Christmas is around the corner. Perhaps 2020 has been a grim year but we are going to make the best of it! Is there someone in your life gazing up at the stars and wondering what Santa will bring them? This year, why not give them the gift of THE ZONE? Your spouse? THE ZONE. Your kids? THE ZONE. Your cousin you last saw at your grandmother's funeral who you think could be an alcoholic but are not sure? Yes, THE ZONE!
Obligatory shilling. This week I wrote for the Spectator USA about how COVID-19 and shutdowns have amplified the problem of modern loneliness, and about the need to balance safety and quality of life.
I also wrote for my paying Substack subscribers about the golden age of Polish organised crime.
11th November. Last Wednesday was Independence Day in Poland. Here is a piece I wrote to mark the hundredth anniversary two years ago. I was quite new to serious writing and produced a comically unsuitable first draft which prompted the editor to observe that the magazine was titled American Affairs, not Polish History Quarterly.
Here is a piece I wrote on Substack about the triumph of the young Polish nation against the Bolshevik invaders. I should have submitted it to Polish History Quarterly.
The banquet and the sword. Adam Salisbury has a powerful and disquieting essay in Palladium about how Pinkerite good cheer obscures the magnification of existential risk.
“The problem with New Optimism,” Salisbury writes, “Is that it focuses only on the banquet before us; like Damocles, we should also be concerned about the sword that dangles over our neck.”
I wrote about existential risk for the Daily Caller this year. Incidentally, the jibe that precedes a reference to a Vox article by Kelsey Piper was aimed at the magazine and not, as I now see it looks, the author. Sorry, Ms Piper.
Oh God, no-stradamus. Graeme Wood talks to Peter Turchin about Turchin's theories of elite overproduction and forecasts of civil strife.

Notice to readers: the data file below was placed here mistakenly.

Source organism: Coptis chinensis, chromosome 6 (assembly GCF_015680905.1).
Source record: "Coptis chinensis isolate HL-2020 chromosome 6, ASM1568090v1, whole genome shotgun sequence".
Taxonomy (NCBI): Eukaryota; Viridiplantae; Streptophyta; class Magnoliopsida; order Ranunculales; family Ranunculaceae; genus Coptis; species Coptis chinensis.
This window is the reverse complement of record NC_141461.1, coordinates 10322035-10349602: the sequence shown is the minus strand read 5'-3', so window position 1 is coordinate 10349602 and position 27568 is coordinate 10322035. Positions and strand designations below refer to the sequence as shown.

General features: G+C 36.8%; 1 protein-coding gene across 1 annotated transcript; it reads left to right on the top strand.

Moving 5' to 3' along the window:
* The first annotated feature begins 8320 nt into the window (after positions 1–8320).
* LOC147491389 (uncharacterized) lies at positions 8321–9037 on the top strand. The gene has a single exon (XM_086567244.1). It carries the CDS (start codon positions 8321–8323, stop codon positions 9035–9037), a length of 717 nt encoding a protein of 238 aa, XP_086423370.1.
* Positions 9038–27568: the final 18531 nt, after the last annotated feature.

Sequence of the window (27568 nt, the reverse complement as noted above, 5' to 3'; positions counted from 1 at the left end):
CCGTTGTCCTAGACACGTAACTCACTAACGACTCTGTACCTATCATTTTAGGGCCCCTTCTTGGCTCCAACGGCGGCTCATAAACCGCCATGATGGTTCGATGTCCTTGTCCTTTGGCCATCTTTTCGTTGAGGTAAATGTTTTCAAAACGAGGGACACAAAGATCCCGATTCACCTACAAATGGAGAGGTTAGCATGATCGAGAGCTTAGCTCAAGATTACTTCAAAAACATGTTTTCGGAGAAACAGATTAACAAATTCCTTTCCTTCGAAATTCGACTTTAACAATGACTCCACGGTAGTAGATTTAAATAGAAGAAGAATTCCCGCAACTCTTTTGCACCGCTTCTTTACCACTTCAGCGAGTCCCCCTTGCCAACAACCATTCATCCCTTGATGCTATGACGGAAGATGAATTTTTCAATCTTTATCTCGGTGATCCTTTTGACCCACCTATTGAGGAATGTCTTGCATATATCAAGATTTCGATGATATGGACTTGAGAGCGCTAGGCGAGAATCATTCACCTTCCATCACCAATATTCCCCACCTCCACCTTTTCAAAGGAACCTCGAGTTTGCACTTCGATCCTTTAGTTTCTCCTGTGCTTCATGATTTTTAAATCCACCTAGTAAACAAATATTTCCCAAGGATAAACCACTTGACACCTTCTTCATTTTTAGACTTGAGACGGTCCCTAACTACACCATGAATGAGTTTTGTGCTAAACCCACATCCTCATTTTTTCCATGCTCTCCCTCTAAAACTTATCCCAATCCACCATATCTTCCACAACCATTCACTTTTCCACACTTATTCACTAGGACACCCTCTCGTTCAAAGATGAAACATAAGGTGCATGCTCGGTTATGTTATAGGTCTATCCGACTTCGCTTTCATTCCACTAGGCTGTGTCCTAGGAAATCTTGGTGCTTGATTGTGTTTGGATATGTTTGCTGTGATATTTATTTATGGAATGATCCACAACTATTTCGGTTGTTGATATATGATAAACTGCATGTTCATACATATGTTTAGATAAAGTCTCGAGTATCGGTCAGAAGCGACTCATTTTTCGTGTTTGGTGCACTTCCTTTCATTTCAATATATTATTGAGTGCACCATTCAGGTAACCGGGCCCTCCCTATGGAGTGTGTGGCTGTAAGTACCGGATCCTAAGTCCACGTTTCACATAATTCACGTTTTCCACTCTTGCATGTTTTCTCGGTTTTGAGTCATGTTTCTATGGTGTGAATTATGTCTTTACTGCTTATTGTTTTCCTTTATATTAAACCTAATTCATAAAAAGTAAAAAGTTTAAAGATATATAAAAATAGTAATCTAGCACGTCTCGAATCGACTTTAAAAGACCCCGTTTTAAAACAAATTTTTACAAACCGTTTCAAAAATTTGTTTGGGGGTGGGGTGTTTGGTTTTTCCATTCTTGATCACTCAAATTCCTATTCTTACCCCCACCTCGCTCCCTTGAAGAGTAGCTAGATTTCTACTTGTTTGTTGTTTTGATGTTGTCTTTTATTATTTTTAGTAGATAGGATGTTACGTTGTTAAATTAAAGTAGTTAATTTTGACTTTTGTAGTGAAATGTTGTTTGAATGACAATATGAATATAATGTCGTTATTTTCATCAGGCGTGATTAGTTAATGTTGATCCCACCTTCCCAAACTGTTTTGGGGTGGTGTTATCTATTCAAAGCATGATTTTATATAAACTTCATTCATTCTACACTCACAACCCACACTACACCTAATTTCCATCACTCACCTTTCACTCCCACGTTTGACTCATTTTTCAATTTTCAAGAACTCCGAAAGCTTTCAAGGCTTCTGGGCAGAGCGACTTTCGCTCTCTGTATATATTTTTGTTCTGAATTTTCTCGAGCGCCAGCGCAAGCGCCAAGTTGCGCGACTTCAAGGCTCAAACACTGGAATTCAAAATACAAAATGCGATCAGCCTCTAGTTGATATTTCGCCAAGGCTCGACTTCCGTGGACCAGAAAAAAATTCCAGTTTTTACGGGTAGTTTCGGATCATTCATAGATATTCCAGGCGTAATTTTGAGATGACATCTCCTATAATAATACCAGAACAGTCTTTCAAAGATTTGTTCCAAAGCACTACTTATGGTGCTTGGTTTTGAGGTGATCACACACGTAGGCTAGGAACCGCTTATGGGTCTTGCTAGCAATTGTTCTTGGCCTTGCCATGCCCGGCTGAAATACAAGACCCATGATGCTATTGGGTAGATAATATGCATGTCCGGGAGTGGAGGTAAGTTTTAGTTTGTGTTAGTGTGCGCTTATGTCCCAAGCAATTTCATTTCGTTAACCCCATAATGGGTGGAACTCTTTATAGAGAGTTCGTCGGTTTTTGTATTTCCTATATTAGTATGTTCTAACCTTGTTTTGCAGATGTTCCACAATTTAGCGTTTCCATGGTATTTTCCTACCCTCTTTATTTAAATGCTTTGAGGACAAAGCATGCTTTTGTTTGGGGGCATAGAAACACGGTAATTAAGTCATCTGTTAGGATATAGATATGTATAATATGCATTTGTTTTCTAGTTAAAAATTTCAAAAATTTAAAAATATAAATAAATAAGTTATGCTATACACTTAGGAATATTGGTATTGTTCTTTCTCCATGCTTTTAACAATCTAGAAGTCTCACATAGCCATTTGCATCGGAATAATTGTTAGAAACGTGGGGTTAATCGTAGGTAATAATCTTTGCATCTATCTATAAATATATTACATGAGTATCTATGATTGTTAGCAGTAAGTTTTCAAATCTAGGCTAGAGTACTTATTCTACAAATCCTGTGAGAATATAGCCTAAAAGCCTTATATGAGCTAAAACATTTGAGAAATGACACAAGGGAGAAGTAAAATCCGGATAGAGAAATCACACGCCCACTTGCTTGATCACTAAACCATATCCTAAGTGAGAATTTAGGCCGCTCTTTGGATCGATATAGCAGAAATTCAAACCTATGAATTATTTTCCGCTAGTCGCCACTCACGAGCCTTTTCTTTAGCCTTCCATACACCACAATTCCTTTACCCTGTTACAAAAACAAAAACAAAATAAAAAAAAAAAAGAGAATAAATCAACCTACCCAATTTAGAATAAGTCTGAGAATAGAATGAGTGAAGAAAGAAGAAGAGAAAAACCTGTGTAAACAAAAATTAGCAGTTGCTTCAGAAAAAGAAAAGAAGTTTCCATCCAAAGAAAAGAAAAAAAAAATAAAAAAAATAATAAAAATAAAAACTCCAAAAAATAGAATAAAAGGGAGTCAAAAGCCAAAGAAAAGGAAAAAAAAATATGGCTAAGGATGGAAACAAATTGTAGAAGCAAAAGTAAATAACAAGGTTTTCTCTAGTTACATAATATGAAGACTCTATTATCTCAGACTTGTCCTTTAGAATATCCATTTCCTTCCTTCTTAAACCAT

I find Turchin interesting, though some of his ideas about elite composition seem off the mark. He thinks Wood is “elite” and he is not because Wood is a journalist who writes for tens of thousands of people while he is an academic who speaks to hundreds. But surely who we talk to is as important as how many? Is Barstool Sports more “elite” than the New Yorker?
Turchin-skeptical political scientist Richard Hanania pushes back against the idea that the US could be headed for civil war.
In the sauna, with a crossbow. How is organised crime looking in Russia? The wealthy owner of a series of meat processing plants, dubbed the “Sausage Tsar”, has been found dead in his sauna after being murdered with a crossbow. When police searched an apartment linked to the suspects they found an old man handcuffed to a bed, who they were apparently “persuading” to sign over his Moscow apartment. Charming people.
Our addiction. John Lewis-Stempel writes about the vicious folly of factory farming.
Adulthood blues. In my Spectator USA article this week I called lockdown a reductio ad absurdum of modernity. In a way it is also a reductio ad absurdum of one's late twenties. As we acquire more professional and familial responsibilities it gets harder to see our friends. “Sorry bud,” they say, “I can't do Friday. My kid is sick.” “Sorry mate,” we say next time, “I can't do this evening. I've got work.” Now, we take a different call: “Sorry, dude, I can't do this weekend. I'm in quarantine.”
Like a spider. Another sad thing about shutdowns is seeing local restaurants struggle to survive. Sometimes, when I'm getting takeaways, I think, “Hey, I have 18,000 followers on Twitter! I should be able to drum up business for this place!” Then I remember that few if any of those 18,000 people live within 200km of me - or, indeed, within 2000.
Still, I hope you enjoy these photos, taken on an almost eerily beautiful Sunday.
Have a lovely week, and thanks for reading,